The Comcast-NBC deal and familiar cries of doom.Every media merger seems to generate grand denunciations from liberal watchdogs and pro-regulatory policy makers. And sure enough, last week's long-expected announcement that Comcast is buying NBC Universal from General Electric prompted dire predications from all the usual suspects.
"This kind of massive media consolidation will lead to higher prices and fewer independent sources of information," said the apparently clairvoyant Joel Kelsey of Consumers Union. "This merger's potential to foreclose competition and stifle innovation is significant and real," added Mark Cooper of the Consumer Federation of America.
Under the deal, cable giant Comcast takes control of several cable channels and the Universal film studio, in addition to the NBC broadcast network. GE—whose credit unit has suffered in the financial meltdown—gets to unload an entertainment unit that's been struggling and can focus instead on its core manufacturing business. Whether this is wise for either party beats us. But it's a determination best made by the marketplace, not by anticorporate activists.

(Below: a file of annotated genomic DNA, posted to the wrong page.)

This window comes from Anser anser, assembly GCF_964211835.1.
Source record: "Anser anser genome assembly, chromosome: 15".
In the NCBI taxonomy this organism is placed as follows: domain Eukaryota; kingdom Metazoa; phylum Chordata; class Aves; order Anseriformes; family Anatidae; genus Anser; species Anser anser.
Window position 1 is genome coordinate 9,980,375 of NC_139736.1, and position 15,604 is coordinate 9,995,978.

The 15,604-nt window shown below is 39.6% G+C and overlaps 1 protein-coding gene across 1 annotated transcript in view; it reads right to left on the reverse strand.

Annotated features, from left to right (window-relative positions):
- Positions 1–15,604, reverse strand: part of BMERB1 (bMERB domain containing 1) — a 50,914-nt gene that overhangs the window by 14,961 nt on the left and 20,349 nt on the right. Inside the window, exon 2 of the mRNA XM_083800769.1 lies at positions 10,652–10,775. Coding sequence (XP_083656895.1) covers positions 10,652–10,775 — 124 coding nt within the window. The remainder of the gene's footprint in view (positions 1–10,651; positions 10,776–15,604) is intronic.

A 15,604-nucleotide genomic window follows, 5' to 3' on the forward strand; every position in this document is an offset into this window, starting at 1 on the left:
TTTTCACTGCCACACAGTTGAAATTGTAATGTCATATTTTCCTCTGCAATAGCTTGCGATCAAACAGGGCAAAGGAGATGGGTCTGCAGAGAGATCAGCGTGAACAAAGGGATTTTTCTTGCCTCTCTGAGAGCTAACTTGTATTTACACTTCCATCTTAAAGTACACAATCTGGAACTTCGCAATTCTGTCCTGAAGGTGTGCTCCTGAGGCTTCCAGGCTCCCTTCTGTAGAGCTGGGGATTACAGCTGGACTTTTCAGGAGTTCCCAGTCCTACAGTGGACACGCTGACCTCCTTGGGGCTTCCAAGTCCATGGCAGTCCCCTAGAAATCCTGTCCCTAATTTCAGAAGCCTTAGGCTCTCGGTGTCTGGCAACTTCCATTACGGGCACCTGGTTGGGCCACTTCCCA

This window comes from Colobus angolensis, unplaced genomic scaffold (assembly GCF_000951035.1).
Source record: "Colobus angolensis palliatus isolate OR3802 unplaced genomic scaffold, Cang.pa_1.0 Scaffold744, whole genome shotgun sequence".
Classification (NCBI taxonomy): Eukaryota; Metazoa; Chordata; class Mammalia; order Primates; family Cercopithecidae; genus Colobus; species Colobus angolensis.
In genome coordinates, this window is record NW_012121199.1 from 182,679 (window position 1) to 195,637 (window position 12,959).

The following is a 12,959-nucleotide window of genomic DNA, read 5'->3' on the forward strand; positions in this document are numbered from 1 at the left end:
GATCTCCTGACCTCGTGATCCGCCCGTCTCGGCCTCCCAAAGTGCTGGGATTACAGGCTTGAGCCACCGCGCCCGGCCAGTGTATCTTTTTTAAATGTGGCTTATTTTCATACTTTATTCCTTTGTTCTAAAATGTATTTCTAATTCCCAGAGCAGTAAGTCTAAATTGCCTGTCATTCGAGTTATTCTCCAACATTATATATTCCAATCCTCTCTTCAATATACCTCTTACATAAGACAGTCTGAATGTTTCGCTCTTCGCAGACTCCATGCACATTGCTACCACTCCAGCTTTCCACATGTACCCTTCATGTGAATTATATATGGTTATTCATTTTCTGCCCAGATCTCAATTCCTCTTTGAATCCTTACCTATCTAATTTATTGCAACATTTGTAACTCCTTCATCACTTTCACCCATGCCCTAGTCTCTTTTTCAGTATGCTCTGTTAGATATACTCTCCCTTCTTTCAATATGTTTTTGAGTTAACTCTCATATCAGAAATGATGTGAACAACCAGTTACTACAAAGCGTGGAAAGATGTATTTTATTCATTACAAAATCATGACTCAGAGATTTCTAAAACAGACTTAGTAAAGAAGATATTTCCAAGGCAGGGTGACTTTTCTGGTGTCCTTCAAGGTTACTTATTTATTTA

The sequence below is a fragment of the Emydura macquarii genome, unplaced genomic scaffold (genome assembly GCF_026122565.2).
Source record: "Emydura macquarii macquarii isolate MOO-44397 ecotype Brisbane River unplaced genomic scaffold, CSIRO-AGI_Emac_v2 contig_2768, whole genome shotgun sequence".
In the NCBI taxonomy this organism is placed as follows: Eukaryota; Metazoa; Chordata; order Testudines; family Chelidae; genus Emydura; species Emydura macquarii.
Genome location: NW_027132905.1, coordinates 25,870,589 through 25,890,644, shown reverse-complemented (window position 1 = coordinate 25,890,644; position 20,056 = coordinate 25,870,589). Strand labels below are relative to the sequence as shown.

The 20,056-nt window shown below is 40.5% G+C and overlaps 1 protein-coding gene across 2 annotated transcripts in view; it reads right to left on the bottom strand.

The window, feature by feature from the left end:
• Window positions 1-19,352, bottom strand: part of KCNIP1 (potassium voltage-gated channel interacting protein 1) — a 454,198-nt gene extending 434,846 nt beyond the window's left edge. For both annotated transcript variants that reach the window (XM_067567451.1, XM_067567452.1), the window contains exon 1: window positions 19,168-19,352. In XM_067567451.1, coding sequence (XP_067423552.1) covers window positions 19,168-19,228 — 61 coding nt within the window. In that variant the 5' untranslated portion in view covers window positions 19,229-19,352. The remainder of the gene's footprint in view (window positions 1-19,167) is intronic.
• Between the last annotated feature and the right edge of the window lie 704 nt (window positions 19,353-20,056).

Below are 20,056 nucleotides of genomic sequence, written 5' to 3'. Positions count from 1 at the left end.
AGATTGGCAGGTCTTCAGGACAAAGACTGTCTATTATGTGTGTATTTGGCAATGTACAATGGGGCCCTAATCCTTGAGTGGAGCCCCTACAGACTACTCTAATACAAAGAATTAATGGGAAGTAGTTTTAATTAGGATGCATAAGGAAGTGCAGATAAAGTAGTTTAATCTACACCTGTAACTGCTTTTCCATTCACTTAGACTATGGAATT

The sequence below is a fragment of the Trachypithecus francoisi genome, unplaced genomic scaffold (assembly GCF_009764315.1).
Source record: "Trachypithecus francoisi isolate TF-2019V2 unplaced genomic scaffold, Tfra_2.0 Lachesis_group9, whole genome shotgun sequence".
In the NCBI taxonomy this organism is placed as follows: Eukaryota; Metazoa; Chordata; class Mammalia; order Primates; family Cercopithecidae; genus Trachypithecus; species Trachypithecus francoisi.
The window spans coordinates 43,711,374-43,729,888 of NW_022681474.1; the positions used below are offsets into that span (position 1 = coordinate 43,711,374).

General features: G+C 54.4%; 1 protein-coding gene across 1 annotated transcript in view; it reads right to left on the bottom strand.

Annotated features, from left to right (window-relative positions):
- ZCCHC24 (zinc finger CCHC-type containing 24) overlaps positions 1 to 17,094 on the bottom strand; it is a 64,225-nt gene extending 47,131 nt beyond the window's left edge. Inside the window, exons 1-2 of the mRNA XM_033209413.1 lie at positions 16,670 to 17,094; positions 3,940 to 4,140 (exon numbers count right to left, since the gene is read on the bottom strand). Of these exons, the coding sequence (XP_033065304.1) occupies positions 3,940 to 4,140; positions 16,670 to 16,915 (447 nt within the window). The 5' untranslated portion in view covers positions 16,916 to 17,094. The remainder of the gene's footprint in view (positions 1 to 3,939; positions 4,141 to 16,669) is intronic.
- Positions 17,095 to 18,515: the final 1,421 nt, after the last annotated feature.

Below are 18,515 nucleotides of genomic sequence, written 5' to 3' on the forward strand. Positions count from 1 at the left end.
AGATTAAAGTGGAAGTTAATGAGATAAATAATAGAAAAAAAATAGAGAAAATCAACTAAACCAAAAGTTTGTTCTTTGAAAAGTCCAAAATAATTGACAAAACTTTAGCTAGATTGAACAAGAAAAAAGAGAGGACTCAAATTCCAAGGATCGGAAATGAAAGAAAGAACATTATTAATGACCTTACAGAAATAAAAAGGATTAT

As for the media analysts at Consumers Union, the Consumer Federation of America, Free Press and similar outfits, an examination of their track record is instructive. In the past decade, such advocacy groups have warned against deals involving AT&T and SBC, AOL and Time Warner, Verizon and MCI, and Sirius and XM—on the grounds that such mergers would result in higher prices and fewer choices for consumers.
Some of these business combinations have worked out and others haven't. But it's hard to detect any consumer harm. Whether the market is phone service, Internet access or cable programing, competition and innovation abound. In 1990, cable subscribers had some 70 channels to choose from. Today that number is closer to 600, and TV content can be viewed on a laptop, smart phone or iPod, take your pick.
In addition to being the nation's largest cable company, Comcast is also a leading Internet service provider. And some skeptics worry that Comcast could withhold programming from non-Comcast customers or charge rival cable companies more to carry NBC Universal content. But Comcast has little incentive to restrict choice in a media marketplace full of alternatives. Federal regulations already in place require cable operators to offer programming to competitors at reasonable rates. If Comcast breaks these rules, the Justice Department's Antitrust Division can address it on a case-by-case basis.
The Federal Communications Commission and Justice are expected to take a hard look at this deal. Let's hope they tune out the "consumer protection" alarmists who have a perfect record of error.